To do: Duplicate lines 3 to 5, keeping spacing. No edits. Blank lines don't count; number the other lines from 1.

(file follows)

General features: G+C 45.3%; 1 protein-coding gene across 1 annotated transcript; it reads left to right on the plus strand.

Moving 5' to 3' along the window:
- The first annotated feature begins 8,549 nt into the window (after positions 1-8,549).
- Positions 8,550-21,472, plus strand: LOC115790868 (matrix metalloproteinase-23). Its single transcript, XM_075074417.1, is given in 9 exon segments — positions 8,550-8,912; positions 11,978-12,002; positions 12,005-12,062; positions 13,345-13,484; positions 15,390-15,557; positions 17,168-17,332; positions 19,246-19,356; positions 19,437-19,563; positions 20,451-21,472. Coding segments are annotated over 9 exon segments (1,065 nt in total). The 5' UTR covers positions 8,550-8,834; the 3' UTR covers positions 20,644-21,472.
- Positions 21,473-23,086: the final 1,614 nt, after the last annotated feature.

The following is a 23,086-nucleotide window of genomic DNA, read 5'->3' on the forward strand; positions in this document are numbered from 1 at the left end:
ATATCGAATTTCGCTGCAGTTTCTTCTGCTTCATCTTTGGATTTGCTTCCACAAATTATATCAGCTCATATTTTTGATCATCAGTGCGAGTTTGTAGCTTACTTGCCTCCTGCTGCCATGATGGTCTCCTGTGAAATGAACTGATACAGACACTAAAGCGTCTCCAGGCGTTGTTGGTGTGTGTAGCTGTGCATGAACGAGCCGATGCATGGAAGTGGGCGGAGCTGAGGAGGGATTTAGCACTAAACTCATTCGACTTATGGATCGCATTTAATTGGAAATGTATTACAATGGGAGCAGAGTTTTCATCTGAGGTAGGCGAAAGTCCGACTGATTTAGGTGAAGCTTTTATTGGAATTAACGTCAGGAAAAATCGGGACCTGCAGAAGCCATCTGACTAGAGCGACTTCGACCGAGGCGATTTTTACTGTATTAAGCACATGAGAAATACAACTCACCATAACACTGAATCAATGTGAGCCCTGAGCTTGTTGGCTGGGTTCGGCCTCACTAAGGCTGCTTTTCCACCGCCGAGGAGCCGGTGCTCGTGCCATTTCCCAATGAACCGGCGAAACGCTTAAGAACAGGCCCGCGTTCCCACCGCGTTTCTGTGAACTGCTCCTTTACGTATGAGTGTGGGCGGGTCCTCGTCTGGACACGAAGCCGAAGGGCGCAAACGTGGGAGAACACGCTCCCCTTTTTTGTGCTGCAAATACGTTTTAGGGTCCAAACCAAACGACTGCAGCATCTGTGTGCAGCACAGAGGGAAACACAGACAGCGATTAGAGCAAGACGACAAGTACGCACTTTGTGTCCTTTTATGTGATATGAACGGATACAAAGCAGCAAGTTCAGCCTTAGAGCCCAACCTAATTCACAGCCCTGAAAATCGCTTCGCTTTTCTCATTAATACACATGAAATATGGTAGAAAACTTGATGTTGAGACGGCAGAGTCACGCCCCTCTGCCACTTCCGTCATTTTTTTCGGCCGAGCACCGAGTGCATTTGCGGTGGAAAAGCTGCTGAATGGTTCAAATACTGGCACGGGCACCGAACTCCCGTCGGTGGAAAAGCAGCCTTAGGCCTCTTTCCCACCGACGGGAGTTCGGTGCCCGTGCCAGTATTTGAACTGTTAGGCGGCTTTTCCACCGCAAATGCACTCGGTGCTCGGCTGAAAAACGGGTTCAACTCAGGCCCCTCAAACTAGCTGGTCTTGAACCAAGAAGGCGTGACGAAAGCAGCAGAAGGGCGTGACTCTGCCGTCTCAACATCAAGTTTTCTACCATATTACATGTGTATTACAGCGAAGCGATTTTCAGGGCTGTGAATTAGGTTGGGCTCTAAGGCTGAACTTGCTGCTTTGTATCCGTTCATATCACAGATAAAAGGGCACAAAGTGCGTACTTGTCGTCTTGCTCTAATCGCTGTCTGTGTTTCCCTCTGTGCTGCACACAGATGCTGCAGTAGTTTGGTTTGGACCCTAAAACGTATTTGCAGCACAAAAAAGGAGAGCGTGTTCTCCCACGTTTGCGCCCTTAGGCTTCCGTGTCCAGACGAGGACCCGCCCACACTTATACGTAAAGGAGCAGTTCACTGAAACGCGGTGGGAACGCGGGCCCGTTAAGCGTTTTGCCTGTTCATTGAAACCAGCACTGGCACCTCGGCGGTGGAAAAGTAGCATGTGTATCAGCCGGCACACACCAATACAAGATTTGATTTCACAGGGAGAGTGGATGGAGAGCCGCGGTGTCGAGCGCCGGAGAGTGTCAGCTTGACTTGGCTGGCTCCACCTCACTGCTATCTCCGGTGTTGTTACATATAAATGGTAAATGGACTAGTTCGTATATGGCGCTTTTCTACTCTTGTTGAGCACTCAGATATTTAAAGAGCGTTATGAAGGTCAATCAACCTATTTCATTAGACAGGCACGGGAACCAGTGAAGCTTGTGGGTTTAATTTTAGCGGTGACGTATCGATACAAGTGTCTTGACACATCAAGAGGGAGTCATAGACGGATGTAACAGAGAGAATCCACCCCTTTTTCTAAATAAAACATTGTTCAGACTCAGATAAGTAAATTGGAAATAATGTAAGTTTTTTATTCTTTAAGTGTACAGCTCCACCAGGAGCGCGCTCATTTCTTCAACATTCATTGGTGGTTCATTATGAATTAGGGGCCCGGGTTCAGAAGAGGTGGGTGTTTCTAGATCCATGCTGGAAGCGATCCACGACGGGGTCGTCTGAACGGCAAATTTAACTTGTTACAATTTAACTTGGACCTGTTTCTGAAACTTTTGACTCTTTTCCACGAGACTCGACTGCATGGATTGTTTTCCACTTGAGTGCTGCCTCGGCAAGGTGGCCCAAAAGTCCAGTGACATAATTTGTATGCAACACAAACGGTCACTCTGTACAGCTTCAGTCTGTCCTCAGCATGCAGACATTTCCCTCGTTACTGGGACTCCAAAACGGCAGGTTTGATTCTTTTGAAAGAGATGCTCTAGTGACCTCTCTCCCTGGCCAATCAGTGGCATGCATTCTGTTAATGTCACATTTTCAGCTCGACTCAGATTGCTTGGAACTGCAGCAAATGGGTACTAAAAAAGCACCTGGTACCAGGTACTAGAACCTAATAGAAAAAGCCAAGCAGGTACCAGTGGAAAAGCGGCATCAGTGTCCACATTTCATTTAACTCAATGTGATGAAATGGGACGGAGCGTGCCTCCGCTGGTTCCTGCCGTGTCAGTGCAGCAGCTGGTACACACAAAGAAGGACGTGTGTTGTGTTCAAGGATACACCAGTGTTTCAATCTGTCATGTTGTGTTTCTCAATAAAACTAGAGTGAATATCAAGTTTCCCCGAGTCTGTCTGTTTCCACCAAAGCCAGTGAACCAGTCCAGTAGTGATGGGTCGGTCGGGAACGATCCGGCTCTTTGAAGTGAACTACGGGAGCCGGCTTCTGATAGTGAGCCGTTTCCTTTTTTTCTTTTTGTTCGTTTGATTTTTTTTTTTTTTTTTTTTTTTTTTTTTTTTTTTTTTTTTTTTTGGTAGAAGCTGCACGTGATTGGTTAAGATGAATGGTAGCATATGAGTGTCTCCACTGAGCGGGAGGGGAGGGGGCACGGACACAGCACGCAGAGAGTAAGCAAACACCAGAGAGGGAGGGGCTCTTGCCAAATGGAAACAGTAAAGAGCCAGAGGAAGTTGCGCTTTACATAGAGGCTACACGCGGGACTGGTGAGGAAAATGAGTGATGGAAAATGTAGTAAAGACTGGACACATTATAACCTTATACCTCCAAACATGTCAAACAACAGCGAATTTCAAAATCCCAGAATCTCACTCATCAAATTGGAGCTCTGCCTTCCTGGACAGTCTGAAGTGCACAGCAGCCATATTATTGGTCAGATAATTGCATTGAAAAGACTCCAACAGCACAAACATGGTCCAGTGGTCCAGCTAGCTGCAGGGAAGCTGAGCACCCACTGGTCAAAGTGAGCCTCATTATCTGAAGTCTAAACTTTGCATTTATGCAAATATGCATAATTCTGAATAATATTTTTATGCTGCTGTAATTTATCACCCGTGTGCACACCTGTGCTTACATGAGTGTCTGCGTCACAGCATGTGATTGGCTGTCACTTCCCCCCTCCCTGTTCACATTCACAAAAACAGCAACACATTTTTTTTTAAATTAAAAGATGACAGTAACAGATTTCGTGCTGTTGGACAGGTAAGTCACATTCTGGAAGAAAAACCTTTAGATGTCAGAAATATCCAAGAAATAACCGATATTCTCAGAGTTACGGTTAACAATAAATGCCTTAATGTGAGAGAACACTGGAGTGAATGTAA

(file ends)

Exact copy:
- The first annotated feature begins 8,549 nt into the window (after positions 1-8,549).
- Positions 8,550-21,472, plus strand: LOC115790868 (matrix metalloproteinase-23). Its single transcript, XM_075074417.1, is given in 9 exon segments — positions 8,550-8,912; positions 11,978-12,002; positions 12,005-12,062; positions 13,345-13,484; positions 15,390-15,557; positions 17,168-17,332; positions 19,246-19,356; positions 19,437-19,563; positions 20,451-21,472. Coding segments are annotated over 9 exon segments (1,065 nt in total). The 5' UTR covers positions 8,550-8,834; the 3' UTR covers positions 20,644-21,472.
- Positions 21,473-23,086: the final 1,614 nt, after the last annotated feature.